We compared the fossils with fruits from extant species housed at the herbarium of the Smithsonian Tropical Research Institute (SCZ). Fruit characters of Humiriaceae were selected according to previous nomenclature and descriptions of the family (Cuatrecasas, 1961; Herrera et al., 2010, 2012, 2014b; Kubitzki, 2014); however, we also added new terminology for the description of the fossil embryos. We selected three extant species of Humiriaceae from Panamanian forests, available at the SCZ, for anatomical comparisons: Sacoglottis ovicarpa Cuatrec., Humiriastrum diguense (Cuatrec.) Cuatrec. and Vantanea depletaMcPherson. In addition, we examined sections of the modern endocarps using the same methodology as for the fossil endocarps (Figure 4). The fossil and extant specimens and the sections were observed under a light microscope (10x, 20x and 40x), stereoscope, and a Nikon research E600 fluorescence microscope for the identification of specific cellular structures of the endocarp, endosperm, cotyledons, and hypocotyl.


2.1. Stratigraphy and sedimentology

We measured two stratigraphic sections at a 1:50 scale with a Jacob’s staff, at the base of both the Early Miocene and Oligocene sedimentary units (Figure 2), to include the strata where the fossils were found (Figure 2).


2.2. Micropaleontological analyses

One sample for calcareous nannoplankton and palynology analyses was collected from each of the three fossil localities (Figure 2). For calcareous nannoplankton analysis, two grams of sediment were extracted from each sample and mounted on glass slides. Subsequently, the sediment was crushed against the glass with the aid of a needle and distilled water sufficient for processing, usually 2 – 3 drops, then the slides were dried on a hot plate (~40C). A glass cover was mounted on the slide with the aid of Canada balsam mounting medium. The slides were observed under a polarized light microscope. For the taxonomic identification of calcareous nannoplankton and the determination of the stratigraphic ranges, we used the parameters proposed by Bown (1998) and Bolli et al. (1989). We follow the Neogene zonation of Martini and Worsley (Martini, 1971), and the Geological Time Scale 2012 (Gradstein et al., 2012). For palynological analysis, three samples were prepared following the standard palynological procedure (Traverse, 2007) and were done at Paleoflora, Inc. (Bucaramanga, Colombia).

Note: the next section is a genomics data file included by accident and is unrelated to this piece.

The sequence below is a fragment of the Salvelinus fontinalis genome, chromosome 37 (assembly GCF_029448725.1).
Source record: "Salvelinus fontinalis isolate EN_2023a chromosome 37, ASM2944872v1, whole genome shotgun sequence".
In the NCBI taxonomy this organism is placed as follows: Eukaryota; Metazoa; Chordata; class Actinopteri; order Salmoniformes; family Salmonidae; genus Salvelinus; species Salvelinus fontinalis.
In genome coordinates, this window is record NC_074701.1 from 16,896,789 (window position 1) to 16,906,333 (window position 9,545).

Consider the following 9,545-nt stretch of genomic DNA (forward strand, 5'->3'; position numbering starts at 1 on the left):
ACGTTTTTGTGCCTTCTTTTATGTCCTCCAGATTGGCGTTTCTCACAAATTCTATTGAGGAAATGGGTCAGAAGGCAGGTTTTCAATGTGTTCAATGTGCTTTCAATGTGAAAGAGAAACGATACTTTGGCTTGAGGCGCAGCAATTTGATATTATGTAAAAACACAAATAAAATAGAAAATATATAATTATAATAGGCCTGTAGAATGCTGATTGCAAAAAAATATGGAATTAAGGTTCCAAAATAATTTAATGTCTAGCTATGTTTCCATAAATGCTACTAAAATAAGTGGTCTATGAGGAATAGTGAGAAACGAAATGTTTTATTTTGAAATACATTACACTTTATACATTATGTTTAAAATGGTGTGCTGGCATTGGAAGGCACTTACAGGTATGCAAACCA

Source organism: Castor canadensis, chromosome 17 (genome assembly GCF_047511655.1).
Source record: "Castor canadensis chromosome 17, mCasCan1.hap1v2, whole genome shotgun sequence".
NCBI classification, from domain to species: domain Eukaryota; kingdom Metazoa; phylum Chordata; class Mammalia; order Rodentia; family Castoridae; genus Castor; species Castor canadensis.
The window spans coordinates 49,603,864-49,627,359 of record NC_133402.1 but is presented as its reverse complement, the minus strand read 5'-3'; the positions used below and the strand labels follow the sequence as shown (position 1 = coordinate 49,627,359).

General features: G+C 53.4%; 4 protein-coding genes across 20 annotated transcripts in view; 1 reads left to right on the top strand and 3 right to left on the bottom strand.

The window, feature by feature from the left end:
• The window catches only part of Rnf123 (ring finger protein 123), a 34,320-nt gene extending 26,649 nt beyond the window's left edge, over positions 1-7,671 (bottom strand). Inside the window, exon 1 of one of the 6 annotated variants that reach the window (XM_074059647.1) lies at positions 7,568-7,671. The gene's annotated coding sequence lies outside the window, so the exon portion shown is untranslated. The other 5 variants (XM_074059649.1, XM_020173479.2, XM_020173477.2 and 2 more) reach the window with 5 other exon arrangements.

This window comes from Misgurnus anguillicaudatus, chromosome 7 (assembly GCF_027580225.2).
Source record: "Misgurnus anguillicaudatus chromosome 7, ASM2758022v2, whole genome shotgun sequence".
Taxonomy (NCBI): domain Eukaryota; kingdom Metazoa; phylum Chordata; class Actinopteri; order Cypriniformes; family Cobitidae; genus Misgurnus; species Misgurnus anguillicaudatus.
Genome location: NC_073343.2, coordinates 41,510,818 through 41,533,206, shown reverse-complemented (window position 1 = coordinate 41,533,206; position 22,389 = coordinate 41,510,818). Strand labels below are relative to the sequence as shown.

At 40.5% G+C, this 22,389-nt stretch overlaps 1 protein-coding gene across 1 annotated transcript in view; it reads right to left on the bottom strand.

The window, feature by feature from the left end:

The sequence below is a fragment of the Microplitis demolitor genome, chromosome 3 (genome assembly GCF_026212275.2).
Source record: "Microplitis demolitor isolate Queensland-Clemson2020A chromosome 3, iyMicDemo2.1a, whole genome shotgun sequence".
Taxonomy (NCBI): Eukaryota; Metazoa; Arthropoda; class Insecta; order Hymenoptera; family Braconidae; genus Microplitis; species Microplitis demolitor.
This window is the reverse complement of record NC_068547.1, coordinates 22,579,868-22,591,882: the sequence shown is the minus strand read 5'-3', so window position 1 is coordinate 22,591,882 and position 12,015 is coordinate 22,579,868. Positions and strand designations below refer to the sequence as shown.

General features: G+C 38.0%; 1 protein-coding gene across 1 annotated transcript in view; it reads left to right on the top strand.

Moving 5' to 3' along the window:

3. Results

3.1. Stratigraphy and sedimentology

The stratigraphic sequence of the Palo Seco River measures 29 m (Figure 2A). It is composed of a massive polymictic (e.g., chert, basalt, and other igneous rocks) breccia near the base (Figure 2A). The sequence transitions to intercalations of calcareous sublitharenites with abundant marine fossil material (e.g., mollusks) to sublitharenites with more fluvial transported material (e.g., leaves, seeds and wood) but still with traces of foraminifera. Several horizons within the Palo Seco River succession contained fossil endocarps; however, all the fossils were excavated from a sandstone layer from 23.5 to 26.5 m (Figure 2A).

The stratigraphic section of the Torio Beach deposits measures 48 m (Figure 2B). It is composed of a massive breccia at the base with polymictic composition (e.g., chert and basalt). The sequence transitions from the basal breccia to conglomeratic sandstones. These layers are overlayed by a conglomeratic stratum (meter 7.5 – 9) that contains the fossil endocarp locality (STRI 990413). This fossiliferous layer also contains vertebrate bone fragments (dugong), fish teeth, and ex-situ corals. This stratum is overlain by a massive-bioturbated layer (meters 2 – 4.5) of sandy conglomerates with horizontal burrows (STRI 640015) and numerous fossils of mollusks, crab fragments, cirripedia, and wood. The mollusks include Leopecten sp.,Crassostrea sp., Ampullinopsis spenceri, Galeodea sp., and Ficus cf. F. carbasea. On top of this basal sequence, there are calcareous algal beds and fossiliferous limestones (STRI 290950; meters 5.5 – 7.5) containing abundant Thalassinoides burrows, spatangoid echinoderms, raninid crabs, and gastropod fossils of Naticidae, Muricidae, Antillophos aff. A. gatunensis, Conus sp., and Turridae (Figure 2B). On top of these fossiliferous levels, a fault separates a second sequence of ~38 m of predominantly clastic strata (Figure 2). The base of this sequence is composed of mudstones. The intermediate meters are comprised of a massive conglomerate bed, and fine- to medium-grained sandstone interbedded with coarse- to very coarse-grained sandstone and minor mudstones beds. At the top, there are fine- to medium-grained sandstones, mudstones and conglomerates.


3.2. Age of the deposits

A sample from locality STRI 990413 collected from the Palo Seco River did not contain nannofossils. However, this sample has good recovery of terrestrial organic matter, mainly phytoclasts with low abundances of pollen and spore grains, and dinoflagellate cysts. The palynological assemblage is characterized by the dinoflagellate cysts Achomosphaera alcicornu, Polysphaeridium zoharyi, Spiniferites ramosus, the pollen grain Perisyncolporites pokornyi, and the spores Concavissimisporites fossulatus and Striatriletes saccolomoides. Based on the first appearance datum of A. alcicornu in equatorial latitudes this sample must be younger than 33.76 Ma (Williams et al., 2004). Based on the palynology and on the 25.1 ± 0.18 Ma age (zircon U-Pb geochronology; Kedenburg, 2016) of a tuff on the top of this sedimentary sequence (Figure 1) we assign an Oligocene age to this unit.